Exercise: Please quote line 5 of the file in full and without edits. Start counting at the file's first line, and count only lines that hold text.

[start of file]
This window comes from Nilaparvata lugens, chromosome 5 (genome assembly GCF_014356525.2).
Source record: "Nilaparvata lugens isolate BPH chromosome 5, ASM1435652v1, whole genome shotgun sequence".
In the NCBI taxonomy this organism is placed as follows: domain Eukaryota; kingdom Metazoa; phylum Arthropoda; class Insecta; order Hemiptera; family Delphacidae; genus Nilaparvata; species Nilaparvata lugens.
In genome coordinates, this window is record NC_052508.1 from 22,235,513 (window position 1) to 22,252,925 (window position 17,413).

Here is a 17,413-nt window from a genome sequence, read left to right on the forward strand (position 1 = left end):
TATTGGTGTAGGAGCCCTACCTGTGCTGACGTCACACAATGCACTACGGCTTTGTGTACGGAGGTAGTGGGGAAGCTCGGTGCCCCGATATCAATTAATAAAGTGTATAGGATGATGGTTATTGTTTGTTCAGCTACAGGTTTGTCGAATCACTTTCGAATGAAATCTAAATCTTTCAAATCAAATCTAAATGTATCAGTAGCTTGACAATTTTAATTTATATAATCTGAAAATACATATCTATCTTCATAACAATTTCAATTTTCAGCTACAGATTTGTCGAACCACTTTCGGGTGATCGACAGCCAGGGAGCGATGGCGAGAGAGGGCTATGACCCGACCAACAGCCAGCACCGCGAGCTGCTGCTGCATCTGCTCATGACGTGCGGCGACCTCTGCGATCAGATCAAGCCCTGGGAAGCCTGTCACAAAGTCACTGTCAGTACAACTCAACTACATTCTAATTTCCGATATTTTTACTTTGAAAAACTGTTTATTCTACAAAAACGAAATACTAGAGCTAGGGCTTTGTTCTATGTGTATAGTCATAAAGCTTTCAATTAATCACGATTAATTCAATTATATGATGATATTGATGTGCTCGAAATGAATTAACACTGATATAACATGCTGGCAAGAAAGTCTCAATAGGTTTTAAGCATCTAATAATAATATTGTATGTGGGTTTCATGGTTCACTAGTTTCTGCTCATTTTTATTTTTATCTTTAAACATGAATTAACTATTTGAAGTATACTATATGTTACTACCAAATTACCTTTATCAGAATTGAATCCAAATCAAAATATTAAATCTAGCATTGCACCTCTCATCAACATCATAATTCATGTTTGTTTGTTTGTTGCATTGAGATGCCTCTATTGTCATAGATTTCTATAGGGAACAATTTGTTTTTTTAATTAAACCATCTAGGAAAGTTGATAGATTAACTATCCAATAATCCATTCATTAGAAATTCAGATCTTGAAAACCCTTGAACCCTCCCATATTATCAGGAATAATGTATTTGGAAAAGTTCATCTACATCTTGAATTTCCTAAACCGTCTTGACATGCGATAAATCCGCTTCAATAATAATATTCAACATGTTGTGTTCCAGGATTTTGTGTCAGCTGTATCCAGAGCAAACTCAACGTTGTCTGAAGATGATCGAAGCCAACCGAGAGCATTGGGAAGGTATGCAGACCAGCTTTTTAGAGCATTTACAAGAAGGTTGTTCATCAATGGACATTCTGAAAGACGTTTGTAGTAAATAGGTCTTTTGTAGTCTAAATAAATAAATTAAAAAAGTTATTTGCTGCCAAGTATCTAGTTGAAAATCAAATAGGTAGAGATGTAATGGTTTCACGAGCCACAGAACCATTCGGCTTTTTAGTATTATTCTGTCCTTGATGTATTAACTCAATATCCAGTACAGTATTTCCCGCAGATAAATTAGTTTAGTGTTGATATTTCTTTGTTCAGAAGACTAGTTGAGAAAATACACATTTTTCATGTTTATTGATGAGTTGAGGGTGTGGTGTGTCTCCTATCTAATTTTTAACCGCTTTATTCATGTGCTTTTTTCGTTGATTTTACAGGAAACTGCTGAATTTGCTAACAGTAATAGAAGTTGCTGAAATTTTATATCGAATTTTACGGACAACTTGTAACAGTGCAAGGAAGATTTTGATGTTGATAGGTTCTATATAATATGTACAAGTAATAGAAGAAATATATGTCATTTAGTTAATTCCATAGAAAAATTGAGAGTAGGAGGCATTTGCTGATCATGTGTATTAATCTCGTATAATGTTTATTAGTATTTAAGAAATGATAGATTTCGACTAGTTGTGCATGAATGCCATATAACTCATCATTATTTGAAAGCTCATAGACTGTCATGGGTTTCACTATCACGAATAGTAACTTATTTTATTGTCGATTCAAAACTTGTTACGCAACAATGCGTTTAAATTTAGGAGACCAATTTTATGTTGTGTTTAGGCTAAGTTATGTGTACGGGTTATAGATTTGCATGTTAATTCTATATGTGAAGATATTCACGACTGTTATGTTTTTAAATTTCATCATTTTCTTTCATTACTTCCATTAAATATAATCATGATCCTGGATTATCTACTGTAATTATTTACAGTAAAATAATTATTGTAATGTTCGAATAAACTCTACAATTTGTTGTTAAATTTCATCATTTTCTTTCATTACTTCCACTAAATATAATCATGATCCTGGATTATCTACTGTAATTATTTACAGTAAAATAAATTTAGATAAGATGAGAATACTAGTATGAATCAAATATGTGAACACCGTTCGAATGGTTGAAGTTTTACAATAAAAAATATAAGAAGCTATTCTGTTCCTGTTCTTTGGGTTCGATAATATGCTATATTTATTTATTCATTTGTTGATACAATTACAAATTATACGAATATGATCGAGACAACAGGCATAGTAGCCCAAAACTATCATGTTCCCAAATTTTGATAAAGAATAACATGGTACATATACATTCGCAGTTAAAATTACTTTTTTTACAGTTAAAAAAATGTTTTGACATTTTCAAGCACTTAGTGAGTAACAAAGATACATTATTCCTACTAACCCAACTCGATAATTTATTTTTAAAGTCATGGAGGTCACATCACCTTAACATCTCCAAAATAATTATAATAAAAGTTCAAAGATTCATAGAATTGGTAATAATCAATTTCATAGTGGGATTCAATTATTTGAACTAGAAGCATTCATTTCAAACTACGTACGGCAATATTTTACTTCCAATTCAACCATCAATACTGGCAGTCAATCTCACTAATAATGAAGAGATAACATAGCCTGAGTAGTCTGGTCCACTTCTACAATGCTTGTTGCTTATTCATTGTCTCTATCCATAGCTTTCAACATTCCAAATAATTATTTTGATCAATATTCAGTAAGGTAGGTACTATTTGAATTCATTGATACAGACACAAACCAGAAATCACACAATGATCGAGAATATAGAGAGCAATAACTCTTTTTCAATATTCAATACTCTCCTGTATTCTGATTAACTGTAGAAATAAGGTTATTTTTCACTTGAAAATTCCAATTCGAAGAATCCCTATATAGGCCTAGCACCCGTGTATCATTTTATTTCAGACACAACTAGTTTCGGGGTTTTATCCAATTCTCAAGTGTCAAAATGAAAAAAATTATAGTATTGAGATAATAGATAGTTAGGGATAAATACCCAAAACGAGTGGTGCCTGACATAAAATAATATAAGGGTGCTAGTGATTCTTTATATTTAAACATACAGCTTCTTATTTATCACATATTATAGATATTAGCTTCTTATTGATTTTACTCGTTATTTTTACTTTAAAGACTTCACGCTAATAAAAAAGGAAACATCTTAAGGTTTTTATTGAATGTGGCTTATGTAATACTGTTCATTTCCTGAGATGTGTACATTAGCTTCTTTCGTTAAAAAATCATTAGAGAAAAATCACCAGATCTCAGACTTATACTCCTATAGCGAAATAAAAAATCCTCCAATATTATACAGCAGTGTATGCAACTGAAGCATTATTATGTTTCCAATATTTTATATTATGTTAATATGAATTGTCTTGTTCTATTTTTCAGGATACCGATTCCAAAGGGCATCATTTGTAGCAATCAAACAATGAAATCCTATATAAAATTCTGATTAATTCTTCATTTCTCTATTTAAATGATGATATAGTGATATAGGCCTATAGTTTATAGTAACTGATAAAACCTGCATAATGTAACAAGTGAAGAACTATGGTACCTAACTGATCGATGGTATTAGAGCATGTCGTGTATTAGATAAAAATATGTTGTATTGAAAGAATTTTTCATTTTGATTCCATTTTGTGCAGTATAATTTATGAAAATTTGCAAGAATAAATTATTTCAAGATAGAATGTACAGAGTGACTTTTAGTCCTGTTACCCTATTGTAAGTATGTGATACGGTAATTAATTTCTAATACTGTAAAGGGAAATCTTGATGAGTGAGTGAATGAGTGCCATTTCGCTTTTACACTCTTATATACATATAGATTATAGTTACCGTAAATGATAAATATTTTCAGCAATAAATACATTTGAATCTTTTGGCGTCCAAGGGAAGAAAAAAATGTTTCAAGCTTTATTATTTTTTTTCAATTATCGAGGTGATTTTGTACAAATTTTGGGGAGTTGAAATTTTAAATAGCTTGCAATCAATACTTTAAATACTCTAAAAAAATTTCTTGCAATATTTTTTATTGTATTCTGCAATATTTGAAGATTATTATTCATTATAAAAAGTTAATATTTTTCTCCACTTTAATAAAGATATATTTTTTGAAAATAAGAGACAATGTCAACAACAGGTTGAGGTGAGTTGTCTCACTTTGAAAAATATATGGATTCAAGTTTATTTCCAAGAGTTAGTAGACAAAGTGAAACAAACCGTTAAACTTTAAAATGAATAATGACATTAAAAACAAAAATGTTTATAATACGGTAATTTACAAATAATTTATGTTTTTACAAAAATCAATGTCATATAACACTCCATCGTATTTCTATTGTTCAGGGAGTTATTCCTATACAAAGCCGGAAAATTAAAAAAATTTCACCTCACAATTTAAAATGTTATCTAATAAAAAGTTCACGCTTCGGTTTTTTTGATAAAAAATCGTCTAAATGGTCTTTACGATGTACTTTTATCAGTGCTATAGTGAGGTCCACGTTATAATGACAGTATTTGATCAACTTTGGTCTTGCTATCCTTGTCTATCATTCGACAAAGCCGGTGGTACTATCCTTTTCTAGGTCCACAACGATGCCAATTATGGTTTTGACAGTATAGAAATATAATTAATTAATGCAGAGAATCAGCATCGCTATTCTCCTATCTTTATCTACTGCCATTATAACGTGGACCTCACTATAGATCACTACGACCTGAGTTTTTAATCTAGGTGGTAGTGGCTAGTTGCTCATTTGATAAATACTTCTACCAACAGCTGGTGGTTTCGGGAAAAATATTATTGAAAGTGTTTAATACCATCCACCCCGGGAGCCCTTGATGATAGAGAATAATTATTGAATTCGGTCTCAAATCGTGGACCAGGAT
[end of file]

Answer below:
Here is a 17,413-nt window from a genome sequence, read left to right on the forward strand (position 1 = left end):